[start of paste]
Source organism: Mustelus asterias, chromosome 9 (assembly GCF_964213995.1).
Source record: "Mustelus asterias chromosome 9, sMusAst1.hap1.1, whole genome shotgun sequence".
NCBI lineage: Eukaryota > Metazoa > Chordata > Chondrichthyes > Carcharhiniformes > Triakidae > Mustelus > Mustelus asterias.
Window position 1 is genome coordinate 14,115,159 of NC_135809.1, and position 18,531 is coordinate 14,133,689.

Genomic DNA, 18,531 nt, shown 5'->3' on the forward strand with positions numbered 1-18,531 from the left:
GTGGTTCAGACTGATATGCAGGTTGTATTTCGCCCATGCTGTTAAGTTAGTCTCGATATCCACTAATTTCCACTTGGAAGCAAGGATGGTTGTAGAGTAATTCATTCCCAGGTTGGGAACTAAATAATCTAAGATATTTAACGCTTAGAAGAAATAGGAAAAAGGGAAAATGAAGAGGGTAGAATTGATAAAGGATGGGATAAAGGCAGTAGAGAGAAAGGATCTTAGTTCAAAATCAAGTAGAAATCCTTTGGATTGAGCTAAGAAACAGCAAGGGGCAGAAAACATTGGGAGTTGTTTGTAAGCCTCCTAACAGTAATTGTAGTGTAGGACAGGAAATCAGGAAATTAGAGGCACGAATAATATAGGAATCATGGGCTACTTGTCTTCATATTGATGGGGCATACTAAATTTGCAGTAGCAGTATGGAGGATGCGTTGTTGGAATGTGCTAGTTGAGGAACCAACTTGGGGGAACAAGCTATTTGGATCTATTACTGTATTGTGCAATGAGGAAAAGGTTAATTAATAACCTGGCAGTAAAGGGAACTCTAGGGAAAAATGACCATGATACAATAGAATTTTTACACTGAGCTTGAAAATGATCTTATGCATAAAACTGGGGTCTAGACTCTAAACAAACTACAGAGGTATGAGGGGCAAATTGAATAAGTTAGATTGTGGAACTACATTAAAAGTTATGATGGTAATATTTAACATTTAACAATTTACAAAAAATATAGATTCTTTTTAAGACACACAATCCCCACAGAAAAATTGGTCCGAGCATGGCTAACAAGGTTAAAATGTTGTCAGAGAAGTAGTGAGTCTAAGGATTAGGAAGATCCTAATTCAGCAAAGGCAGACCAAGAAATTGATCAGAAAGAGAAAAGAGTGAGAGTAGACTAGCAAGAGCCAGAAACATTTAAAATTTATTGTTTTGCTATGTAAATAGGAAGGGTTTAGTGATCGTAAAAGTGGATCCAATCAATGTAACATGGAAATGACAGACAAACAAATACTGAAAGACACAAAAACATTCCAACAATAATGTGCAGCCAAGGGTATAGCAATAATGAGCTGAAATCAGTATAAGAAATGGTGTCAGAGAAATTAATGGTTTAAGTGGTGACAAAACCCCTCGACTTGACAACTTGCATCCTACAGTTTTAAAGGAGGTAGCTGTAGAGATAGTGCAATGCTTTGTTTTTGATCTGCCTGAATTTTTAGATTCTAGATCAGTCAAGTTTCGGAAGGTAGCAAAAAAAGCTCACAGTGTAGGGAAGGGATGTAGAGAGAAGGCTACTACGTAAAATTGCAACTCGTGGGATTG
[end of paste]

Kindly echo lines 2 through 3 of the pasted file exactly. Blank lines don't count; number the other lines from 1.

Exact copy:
Source record: "Mustelus asterias chromosome 9, sMusAst1.hap1.1, whole genome shotgun sequence".
NCBI lineage: Eukaryota > Metazoa > Chordata > Chondrichthyes > Carcharhiniformes > Triakidae > Mustelus > Mustelus asterias.